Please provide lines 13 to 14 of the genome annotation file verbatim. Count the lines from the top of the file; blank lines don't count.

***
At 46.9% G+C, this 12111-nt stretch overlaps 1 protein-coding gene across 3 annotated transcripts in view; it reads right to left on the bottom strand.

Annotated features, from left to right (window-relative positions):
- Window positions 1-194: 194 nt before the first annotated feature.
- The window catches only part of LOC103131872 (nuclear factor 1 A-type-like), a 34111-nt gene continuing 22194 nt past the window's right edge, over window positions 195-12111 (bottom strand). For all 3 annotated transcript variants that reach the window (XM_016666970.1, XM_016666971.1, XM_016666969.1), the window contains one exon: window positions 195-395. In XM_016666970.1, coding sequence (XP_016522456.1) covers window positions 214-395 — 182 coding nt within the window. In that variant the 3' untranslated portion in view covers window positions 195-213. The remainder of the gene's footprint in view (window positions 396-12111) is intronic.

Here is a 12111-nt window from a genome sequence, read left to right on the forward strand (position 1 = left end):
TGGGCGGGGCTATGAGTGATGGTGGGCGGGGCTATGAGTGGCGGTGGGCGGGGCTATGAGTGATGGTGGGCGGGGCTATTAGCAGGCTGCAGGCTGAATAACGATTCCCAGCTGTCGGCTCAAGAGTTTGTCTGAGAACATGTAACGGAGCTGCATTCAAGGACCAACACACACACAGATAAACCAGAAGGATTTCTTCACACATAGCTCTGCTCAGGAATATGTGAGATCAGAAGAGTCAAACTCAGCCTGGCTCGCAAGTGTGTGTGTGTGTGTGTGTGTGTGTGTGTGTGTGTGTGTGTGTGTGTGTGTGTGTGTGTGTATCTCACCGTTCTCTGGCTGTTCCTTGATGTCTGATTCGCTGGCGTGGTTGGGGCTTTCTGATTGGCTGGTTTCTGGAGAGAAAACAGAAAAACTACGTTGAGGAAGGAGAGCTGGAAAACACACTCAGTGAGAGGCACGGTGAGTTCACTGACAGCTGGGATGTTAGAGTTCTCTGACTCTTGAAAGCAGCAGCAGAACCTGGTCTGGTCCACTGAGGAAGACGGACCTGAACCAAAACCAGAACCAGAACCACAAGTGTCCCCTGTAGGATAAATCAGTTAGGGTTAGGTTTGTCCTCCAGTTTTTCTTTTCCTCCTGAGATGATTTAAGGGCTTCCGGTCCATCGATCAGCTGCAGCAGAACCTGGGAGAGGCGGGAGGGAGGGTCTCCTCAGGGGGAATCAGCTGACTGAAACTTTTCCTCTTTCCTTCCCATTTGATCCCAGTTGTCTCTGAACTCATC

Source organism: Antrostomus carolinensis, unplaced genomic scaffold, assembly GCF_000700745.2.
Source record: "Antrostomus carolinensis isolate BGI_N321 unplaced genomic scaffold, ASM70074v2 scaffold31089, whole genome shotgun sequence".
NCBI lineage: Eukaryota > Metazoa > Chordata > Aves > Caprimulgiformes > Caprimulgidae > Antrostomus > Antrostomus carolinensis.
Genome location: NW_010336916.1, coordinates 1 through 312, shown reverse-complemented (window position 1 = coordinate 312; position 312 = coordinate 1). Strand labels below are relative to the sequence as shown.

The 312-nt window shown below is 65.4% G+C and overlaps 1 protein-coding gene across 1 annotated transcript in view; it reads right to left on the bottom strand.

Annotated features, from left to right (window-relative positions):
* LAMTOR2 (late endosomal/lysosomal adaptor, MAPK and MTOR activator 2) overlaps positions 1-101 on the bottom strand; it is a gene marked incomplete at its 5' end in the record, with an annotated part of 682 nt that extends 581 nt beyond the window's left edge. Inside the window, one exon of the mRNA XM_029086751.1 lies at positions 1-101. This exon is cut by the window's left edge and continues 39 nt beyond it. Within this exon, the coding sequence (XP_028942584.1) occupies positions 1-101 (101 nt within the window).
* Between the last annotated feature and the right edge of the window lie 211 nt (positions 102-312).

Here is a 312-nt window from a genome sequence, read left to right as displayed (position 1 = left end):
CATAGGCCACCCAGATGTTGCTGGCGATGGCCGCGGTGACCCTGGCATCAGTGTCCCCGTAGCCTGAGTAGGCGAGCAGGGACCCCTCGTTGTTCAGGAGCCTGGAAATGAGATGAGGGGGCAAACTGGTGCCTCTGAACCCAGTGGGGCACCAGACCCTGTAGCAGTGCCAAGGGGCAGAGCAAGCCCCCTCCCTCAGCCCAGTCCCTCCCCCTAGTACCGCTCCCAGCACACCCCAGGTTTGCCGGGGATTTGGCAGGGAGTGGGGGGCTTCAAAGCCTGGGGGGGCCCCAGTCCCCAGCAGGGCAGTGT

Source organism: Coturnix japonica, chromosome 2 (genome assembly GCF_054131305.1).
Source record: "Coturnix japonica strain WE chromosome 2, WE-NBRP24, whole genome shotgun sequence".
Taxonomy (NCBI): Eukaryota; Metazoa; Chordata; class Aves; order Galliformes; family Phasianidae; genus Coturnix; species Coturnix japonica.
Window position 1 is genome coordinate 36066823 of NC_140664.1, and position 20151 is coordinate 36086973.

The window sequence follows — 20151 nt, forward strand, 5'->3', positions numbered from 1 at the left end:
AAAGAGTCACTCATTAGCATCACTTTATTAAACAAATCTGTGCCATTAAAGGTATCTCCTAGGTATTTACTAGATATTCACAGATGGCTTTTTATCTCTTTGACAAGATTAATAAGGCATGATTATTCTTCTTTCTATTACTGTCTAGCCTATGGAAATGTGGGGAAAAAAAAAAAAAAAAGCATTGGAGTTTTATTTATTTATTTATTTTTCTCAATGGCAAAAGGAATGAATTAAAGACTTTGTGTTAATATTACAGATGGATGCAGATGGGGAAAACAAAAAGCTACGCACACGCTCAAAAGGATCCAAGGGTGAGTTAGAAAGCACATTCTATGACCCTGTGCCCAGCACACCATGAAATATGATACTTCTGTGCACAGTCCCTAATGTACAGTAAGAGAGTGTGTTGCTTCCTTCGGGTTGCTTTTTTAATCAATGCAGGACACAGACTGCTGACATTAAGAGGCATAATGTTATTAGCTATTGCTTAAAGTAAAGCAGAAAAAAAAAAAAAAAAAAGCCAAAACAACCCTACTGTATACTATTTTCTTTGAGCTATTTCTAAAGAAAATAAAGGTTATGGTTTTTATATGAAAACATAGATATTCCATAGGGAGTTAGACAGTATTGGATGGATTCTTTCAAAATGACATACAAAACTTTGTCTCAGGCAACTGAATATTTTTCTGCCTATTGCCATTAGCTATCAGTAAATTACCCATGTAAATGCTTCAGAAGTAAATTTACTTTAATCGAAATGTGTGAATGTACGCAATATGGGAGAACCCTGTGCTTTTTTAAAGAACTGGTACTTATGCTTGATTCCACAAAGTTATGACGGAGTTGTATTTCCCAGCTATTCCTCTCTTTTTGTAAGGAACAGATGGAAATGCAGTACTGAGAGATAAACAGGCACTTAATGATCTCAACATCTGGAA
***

* LAMTOR2 (late endosomal/lysosomal adaptor, MAPK and MTOR activator 2) overlaps positions 1-101 on the bottom strand; it is a gene marked incomplete at its 5' end in the record, with an annotated part of 682 nt that extends 581 nt beyond the window's left edge. Inside the window, one exon of the mRNA XM_029086751.1 lies at positions 1-101. This exon is cut by the window's left edge and continues 39 nt beyond it. Within this exon, the coding sequence (XP_028942584.1) occupies positions 1-101 (101 nt within the window).
* Between the last annotated feature and the right edge of the window lie 211 nt (positions 102-312).